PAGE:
SACRAMENTO (CBS13) — Seventeen years after the World Trade Center towers fell, the pain is still raw for many of the first responders who sifted through what was left in hopes of finding the victims.
Sacramento Deputy Fire Chief Chris Costamagna was part of an urban search and rescue team sent to New York City after the attack.READ MORE: Fire Breaks Out At Home In Ceres
He can still smell the burned metal and soot from those days combing through what was left behind after two passenger airplanes were flown into the twin towers. Sept. 11 is one of the toughest days of the year, but he wants to make sure the victims and their families are never forgotten.
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Time has healed some wounds, but it can never erase the uneasiness of talking about the most important search and rescue mission of his career.READ MORE: FAA Clears Some Commercial Planes For Low-Visibility Landings After Warning 5G Could Interfere With Instruments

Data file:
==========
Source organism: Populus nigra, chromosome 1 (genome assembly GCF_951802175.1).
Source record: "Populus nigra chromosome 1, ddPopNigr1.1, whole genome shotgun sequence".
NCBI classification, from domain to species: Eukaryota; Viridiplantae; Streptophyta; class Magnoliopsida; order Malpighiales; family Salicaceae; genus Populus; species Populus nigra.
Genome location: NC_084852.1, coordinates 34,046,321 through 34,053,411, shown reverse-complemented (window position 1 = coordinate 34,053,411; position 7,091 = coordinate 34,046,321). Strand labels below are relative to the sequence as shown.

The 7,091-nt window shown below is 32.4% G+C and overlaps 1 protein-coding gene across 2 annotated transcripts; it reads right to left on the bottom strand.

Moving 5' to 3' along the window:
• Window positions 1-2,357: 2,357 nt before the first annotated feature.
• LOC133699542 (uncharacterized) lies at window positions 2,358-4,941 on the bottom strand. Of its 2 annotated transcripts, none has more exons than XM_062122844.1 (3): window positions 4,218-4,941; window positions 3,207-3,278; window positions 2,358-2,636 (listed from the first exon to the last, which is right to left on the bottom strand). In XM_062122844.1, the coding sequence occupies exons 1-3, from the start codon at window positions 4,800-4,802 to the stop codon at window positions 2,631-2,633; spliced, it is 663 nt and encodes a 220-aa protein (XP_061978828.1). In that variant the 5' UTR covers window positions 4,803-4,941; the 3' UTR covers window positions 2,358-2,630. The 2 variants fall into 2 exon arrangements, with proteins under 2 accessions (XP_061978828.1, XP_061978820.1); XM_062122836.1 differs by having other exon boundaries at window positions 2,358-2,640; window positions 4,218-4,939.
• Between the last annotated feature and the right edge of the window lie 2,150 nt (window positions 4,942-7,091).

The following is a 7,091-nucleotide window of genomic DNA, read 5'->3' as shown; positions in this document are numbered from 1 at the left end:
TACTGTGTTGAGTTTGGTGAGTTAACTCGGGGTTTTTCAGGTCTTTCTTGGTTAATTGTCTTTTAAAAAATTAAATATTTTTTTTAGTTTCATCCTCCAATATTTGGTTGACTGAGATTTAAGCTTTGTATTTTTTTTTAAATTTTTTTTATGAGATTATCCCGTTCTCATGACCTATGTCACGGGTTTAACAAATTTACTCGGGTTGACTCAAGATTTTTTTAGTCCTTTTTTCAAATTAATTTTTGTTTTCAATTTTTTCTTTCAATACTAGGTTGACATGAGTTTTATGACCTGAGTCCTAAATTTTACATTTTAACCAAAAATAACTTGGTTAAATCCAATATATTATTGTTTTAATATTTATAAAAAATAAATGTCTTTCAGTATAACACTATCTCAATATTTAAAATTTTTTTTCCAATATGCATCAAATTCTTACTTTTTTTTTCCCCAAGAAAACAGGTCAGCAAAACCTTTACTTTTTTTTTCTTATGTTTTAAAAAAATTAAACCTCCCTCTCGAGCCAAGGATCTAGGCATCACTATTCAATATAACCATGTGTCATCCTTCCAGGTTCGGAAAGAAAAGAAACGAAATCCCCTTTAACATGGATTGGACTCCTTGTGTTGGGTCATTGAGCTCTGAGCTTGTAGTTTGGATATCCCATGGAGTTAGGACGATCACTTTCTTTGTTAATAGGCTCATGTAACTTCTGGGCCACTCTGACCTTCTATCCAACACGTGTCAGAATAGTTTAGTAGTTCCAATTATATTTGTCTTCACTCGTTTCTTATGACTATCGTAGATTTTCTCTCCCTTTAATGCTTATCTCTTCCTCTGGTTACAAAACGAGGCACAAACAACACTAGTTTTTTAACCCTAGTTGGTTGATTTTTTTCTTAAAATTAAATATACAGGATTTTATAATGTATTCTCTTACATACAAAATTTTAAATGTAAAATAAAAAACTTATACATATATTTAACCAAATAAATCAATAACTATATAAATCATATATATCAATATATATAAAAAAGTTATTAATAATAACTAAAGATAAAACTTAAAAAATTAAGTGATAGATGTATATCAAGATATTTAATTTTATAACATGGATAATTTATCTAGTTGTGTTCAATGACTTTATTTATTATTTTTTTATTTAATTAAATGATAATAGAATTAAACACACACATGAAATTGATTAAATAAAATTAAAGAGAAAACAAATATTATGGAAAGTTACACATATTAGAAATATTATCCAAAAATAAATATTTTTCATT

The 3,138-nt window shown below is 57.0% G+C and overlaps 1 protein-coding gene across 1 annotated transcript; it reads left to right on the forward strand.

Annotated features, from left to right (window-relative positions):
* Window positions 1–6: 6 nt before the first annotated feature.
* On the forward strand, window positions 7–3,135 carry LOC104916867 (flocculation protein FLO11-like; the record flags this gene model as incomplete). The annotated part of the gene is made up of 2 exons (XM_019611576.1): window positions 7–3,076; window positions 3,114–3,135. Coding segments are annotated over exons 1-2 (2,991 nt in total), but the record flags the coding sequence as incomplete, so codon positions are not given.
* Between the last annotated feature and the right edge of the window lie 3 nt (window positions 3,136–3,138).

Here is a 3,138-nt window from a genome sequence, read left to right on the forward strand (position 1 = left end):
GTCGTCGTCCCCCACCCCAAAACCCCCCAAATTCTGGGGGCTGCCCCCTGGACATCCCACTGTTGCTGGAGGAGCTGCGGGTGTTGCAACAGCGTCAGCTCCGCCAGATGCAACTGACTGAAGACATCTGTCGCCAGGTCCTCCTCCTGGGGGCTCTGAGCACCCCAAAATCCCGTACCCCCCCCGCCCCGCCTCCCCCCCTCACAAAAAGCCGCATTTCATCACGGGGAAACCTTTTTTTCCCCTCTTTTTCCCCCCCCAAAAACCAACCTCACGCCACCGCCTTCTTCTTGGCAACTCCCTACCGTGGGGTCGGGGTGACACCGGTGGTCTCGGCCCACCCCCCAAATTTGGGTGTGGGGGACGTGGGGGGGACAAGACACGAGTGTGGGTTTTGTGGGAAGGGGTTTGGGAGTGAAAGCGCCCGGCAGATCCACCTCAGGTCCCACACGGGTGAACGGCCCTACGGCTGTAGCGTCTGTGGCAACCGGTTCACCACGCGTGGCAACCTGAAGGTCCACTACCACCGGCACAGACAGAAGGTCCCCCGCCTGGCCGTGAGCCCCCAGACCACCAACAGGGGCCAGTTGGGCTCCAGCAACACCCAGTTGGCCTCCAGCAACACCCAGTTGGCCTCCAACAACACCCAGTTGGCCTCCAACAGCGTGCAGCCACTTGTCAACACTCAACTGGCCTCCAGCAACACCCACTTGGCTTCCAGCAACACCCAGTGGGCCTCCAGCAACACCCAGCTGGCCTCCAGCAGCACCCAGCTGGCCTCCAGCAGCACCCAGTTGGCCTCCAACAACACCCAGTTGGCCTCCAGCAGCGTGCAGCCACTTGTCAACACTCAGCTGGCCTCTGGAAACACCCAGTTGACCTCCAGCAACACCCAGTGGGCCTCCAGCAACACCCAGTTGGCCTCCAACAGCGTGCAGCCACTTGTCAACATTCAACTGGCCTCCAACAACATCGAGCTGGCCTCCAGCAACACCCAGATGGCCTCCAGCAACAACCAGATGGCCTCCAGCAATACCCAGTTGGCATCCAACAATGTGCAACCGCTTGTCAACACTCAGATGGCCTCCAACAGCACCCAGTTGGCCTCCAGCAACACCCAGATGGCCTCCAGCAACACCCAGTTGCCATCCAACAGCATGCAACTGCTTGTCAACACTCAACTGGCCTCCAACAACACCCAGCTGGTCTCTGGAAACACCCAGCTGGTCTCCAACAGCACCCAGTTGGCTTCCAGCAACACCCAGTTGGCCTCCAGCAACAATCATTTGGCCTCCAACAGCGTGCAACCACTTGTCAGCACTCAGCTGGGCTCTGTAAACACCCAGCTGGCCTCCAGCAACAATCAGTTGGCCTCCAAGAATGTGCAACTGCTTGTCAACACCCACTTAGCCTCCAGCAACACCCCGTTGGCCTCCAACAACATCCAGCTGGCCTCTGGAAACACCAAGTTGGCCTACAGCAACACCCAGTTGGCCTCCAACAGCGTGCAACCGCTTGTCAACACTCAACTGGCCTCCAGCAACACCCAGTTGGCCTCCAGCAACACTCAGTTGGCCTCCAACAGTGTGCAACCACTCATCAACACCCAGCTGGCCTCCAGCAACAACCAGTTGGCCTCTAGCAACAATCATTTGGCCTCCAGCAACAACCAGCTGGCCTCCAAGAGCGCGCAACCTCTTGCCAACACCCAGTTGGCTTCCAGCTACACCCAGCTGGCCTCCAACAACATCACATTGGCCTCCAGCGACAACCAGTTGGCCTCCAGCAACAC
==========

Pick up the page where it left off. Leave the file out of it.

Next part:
“It was difficult. It was emotionally charged the whole time,” he said. “We walked up to the corner of Church and Vessey streets and there was a pile—and that’s what it ended up being called by the rest of the rescuers—was a pile because it was only about 3 stories tall. It had been reduced from 110 stories to a pile of debris about 3 stories tall.”
After 14 days, his team never found any survivors. Costamagna would later learn a friend and New York City firefighter died when the towers came down.
While the 17th anniversary is a somber one, he says he’ll never let the pain of that day overshadow the courageous stance our country took in the face of evil.
“It also brought us together though. There was no partisan politics those days after that. Everybody was together,” he said.MORE NEWS: N. Highlands Homeowner Shot With Own Gun After Struggle With Intruder